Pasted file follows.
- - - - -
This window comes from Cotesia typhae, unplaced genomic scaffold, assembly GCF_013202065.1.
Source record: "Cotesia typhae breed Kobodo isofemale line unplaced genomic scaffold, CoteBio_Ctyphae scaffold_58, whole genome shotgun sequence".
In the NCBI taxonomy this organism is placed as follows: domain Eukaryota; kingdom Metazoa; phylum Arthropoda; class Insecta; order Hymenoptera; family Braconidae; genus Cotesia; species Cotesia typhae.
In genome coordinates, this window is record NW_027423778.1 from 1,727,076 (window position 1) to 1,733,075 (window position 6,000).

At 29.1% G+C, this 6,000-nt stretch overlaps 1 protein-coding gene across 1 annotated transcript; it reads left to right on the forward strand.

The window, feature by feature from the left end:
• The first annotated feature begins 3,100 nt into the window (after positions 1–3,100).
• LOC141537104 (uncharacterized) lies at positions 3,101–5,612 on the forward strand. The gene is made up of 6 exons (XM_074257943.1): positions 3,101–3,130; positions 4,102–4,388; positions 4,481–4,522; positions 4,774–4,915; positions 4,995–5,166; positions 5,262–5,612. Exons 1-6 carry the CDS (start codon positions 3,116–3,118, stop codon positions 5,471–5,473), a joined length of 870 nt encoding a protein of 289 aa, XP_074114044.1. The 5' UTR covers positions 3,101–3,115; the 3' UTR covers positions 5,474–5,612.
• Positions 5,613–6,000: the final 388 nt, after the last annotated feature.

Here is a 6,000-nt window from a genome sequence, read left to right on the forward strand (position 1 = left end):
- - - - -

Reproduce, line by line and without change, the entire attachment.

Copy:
This window comes from Cotesia typhae, unplaced genomic scaffold, assembly GCF_013202065.1.
Source record: "Cotesia typhae breed Kobodo isofemale line unplaced genomic scaffold, CoteBio_Ctyphae scaffold_58, whole genome shotgun sequence".
In the NCBI taxonomy this organism is placed as follows: domain Eukaryota; kingdom Metazoa; phylum Arthropoda; class Insecta; order Hymenoptera; family Braconidae; genus Cotesia; species Cotesia typhae.
In genome coordinates, this window is record NW_027423778.1 from 1,727,076 (window position 1) to 1,733,075 (window position 6,000).

At 29.1% G+C, this 6,000-nt stretch overlaps 1 protein-coding gene across 1 annotated transcript; it reads left to right on the forward strand.

The window, feature by feature from the left end:
• The first annotated feature begins 3,100 nt into the window (after positions 1–3,100).
• LOC141537104 (uncharacterized) lies at positions 3,101–5,612 on the forward strand. The gene is made up of 6 exons (XM_074257943.1): positions 3,101–3,130; positions 4,102–4,388; positions 4,481–4,522; positions 4,774–4,915; positions 4,995–5,166; positions 5,262–5,612. Exons 1-6 carry the CDS (start codon positions 3,116–3,118, stop codon positions 5,471–5,473), a joined length of 870 nt encoding a protein of 289 aa, XP_074114044.1. The 5' UTR covers positions 3,101–3,115; the 3' UTR covers positions 5,474–5,612.
• Positions 5,613–6,000: the final 388 nt, after the last annotated feature.

Here is a 6,000-nt window from a genome sequence, read left to right on the forward strand (position 1 = left end):